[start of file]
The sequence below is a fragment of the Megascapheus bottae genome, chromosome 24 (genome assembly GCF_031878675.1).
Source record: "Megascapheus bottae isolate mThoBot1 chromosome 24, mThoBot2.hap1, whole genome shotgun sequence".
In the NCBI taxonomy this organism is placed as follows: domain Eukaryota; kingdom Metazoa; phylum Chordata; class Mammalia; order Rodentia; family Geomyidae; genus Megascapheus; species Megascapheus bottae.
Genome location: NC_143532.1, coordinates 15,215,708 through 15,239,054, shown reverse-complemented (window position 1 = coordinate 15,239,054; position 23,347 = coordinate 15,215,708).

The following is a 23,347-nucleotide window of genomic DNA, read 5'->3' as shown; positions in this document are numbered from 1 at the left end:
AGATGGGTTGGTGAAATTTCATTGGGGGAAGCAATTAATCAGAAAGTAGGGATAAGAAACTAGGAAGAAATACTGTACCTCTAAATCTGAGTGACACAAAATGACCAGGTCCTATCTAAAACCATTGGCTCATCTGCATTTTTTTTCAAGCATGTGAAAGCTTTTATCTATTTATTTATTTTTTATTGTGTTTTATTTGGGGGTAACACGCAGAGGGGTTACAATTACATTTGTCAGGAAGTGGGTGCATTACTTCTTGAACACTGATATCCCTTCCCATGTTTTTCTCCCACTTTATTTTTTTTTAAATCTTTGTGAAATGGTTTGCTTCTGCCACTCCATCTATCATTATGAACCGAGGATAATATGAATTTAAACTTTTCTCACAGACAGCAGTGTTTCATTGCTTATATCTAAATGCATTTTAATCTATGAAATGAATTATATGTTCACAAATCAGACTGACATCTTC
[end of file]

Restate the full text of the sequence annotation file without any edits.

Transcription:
The sequence below is a fragment of the Megascapheus bottae genome, chromosome 24 (genome assembly GCF_031878675.1).
Source record: "Megascapheus bottae isolate mThoBot1 chromosome 24, mThoBot2.hap1, whole genome shotgun sequence".
In the NCBI taxonomy this organism is placed as follows: domain Eukaryota; kingdom Metazoa; phylum Chordata; class Mammalia; order Rodentia; family Geomyidae; genus Megascapheus; species Megascapheus bottae.
Genome location: NC_143532.1, coordinates 15,215,708 through 15,239,054, shown reverse-complemented (window position 1 = coordinate 15,239,054; position 23,347 = coordinate 15,215,708).

The following is a 23,347-nucleotide window of genomic DNA, read 5'->3' as shown; positions in this document are numbered from 1 at the left end:
AGATGGGTTGGTGAAATTTCATTGGGGGAAGCAATTAATCAGAAAGTAGGGATAAGAAACTAGGAAGAAATACTGTACCTCTAAATCTGAGTGACACAAAATGACCAGGTCCTATCTAAAACCATTGGCTCATCTGCATTTTTTTTCAAGCATGTGAAAGCTTTTATCTATTTATTTATTTTTTATTGTGTTTTATTTGGGGGTAACACGCAGAGGGGTTACAATTACATTTGTCAGGAAGTGGGTGCATTACTTCTTGAACACTGATATCCCTTCCCATGTTTTTCTCCCACTTTATTTTTTTTTAAATCTTTGTGAAATGGTTTGCTTCTGCCACTCCATCTATCATTATGAACCGAGGATAATATGAATTTAAACTTTTCTCACAGACAGCAGTGTTTCATTGCTTATATCTAAATGCATTTTAATCTATGAAATGAATTATATGTTCACAAATCAGACTGACATCTTC